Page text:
#1
Im getting my feet wet with recording and I am loving it so far. I only have Cubase and a single crappy dynamic mic but I am planning on upgrading to better mics and interfaces as time goes by. For some practice, I asked my friend, who has acoustic and electric guitars, a bass, and an electric drum set, if I could record anything for him. He said he wanted to do a couple of covers and the first one were going to try and record is Dani California from Red Hot Chili Peppers. Now, how would I go about recording it? I am thinking of having him play a scatch track on guitar and then we record the drums, bass, and so on. Is there any other way I should do this?

Also, on my recordings so far, I will have a click track going while I am play. Now, the first track I record is clean but when I record another track you can clearly hear the sound of the click track on playback, its a little faint but you can hear fine. Does anybody know how to fix this problem? I am thinking this will screw up the cover of Dani California so any help would be greatly appreciated.

Thanks.
"My strength is my determination" - Randy Rhoads (1956-1982)

Quote by LedZeppelin
Life is not an isolated moment, so don't live it as such.

Quote by bendystraw
art rock? isn't all rock art?
Last edited by HedBanger24/7 at Dec 21, 2008,
#2
the way i've known to do it, is by recording:

1.Drums = Help everything else stay in time, as they're pretty much the metronome, make sure you get someone to just play a guitar track with it, to ensure that the drums are correct with the song, once the drums are down, then overdub the guitar, with a new correct version of guitar.
2.Bass, or Guitar
3.Lead = So you can easily over-dub mistakes
4.Vocals = Like the lead, to over-dub, to make sure it sounds perfect.
#3
About the click track, do you record it in the same room that you mix in? Maybe the mic is picking up the click. If not then check your routing on your tracks. You might be recording from the output rather than the input.
#4
With the routing in Cubase, it is actually almost difficult to 'accidentally' record the output of one track to the input of another.

The click must be getting picked up by the mic, I would guess. A basic rule of thumb is that, "if you can hear it in the room, you can hear it in the mics." The way to avoid this is to use headphones. Go for closed-back phones to minimize bleed into the mics, and don't crank it any louder than you need to.

Recording the scratch track with guitar and vocal would be fine for helping a drummer stay in place while he/she records the drum parts. Your best results will be if you use that click to ensure that the guitar/vocal part is perfectly in time. That way, the drummer won't be as apt to sound like he/she is following, rather than leading. Have a count in on that scratch track so that the drummer can start at the same time as the scratch track.

CT
Could I get some more talent in the monitors, please?

I know it sounds crazy, but try to learn to inhale your voice. www.thebelcantotechnique.com

Chris is the king of relating music things to other objects in real life.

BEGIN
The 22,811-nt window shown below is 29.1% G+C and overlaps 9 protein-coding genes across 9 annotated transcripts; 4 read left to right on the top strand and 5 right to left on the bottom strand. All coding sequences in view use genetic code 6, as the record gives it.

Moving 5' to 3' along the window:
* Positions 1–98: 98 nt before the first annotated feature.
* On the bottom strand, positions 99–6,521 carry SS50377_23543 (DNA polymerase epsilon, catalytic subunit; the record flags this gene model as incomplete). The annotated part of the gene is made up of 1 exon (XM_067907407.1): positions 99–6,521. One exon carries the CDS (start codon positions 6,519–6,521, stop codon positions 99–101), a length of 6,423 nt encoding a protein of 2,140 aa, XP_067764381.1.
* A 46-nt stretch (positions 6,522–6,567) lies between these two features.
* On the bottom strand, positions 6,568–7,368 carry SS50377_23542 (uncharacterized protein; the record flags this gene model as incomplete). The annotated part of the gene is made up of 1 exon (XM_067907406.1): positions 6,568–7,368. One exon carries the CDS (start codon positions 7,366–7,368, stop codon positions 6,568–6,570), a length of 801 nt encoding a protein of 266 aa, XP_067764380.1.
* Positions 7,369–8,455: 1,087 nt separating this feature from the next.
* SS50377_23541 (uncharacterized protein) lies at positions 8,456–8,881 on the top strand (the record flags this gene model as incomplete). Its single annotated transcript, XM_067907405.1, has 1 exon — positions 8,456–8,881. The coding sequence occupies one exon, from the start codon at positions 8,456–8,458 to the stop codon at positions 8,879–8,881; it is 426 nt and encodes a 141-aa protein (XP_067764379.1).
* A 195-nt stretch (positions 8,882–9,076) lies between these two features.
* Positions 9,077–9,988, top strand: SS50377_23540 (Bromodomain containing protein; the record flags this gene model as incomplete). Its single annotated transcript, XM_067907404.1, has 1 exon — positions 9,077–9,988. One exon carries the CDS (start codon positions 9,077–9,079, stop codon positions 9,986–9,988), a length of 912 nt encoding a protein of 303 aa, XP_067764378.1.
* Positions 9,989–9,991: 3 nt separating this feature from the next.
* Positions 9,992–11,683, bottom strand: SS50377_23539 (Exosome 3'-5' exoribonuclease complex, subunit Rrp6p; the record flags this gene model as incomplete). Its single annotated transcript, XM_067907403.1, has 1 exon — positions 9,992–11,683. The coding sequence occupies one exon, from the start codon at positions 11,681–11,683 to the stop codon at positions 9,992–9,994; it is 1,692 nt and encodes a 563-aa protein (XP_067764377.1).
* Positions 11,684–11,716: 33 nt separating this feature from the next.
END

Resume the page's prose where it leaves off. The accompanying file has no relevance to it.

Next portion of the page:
#5
Interesting -- i always just wear headphones with a click track playing for the first track I lay down.

I'm not down with recording drums after guitar... I would have your drummer record everything first with a click track (good headphones so it's loud) and then just do everything over the drums.
#6
The idea of a scratch track is this....

Often times, we orient ourselves within a song based on lyrical cues, so that you know that four bars after the end of the first verse, for instance, is after a certain lyric - not after you've counted 24 bars after the beginning of the intro, and having to remember something like "4 bars, then fill, then 8 bars then fill, then 4 more bars, a quick stop with a quick punch on the snare, and then four bars into the chorus."

So, with a scratch track, you lay down a vocal and guitar as a reference for the drummer to follow. That track is not kept. It simply serves (if done with a click) as a metronome with both harmonic and lyrical cues to help keep the drummer oriented within the song. Once the drums are laid down, (and the bass player might use the scratch track to orient him/herself within the song too), that track is nuked, and replaced by a 'keeper' vocal and a 'keeper' guitar part.

CT
Could I get some more talent in the monitors, please?

I know it sounds crazy, but try to learn to inhale your voice. www.thebelcantotechnique.com

Chris is the king of relating music things to other objects in real life.
#7
So you guys are suggesting to only use the click track when recording the scratch track? Also, I am listening to the click track through my headphones and I made sure the mic won't pick it up but I am still hearing it faintly when using it to record other tracks after the first one during playbacks, if that makes sense. Maybe I should just use the click track once for the first track I record and leave it out of all subsequent tracks to fix the problem?

Again, thanks for the help guys.
"My strength is my determination" - Randy Rhoads (1956-1982)

Quote by LedZeppelin
Life is not an isolated moment, so don't live it as such.

Quote by bendystraw
art rock? isn't all rock art?
#8
I'd personally keep the click on with the scratch track, but if you're having those issues... i dunno...

Are your speakers also on while you are recording with the headphones, but you just don't notice it because... well... you've got headphones on? That's happened to me before.

Can you post a clip?

CT
Could I get some more talent in the monitors, please?

I know it sounds crazy, but try to learn to inhale your voice. www.thebelcantotechnique.com

Chris is the king of relating music things to other objects in real life.